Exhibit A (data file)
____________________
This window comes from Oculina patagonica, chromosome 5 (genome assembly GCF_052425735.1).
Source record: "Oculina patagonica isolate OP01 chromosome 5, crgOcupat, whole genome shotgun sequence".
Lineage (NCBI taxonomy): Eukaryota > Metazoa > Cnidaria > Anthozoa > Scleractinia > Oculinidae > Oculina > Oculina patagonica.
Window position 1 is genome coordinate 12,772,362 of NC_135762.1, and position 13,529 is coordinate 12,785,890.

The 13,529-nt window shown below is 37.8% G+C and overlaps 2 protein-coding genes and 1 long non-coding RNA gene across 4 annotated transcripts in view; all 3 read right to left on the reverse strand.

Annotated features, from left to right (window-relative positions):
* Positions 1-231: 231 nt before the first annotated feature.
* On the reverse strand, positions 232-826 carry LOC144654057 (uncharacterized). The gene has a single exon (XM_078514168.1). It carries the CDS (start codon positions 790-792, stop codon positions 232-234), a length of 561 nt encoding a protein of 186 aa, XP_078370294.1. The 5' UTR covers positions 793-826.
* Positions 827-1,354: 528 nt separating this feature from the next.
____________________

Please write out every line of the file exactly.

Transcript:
This window comes from Oculina patagonica, chromosome 5 (genome assembly GCF_052425735.1).
Source record: "Oculina patagonica isolate OP01 chromosome 5, crgOcupat, whole genome shotgun sequence".
Lineage (NCBI taxonomy): Eukaryota > Metazoa > Cnidaria > Anthozoa > Scleractinia > Oculinidae > Oculina > Oculina patagonica.
Window position 1 is genome coordinate 12,772,362 of NC_135762.1, and position 13,529 is coordinate 12,785,890.

The 13,529-nt window shown below is 37.8% G+C and overlaps 2 protein-coding genes and 1 long non-coding RNA gene across 4 annotated transcripts in view; all 3 read right to left on the reverse strand.

Annotated features, from left to right (window-relative positions):
* Positions 1-231: 231 nt before the first annotated feature.
* On the reverse strand, positions 232-826 carry LOC144654057 (uncharacterized). The gene has a single exon (XM_078514168.1). It carries the CDS (start codon positions 790-792, stop codon positions 232-234), a length of 561 nt encoding a protein of 186 aa, XP_078370294.1. The 5' UTR covers positions 793-826.
* Positions 827-1,354: 528 nt separating this feature from the next.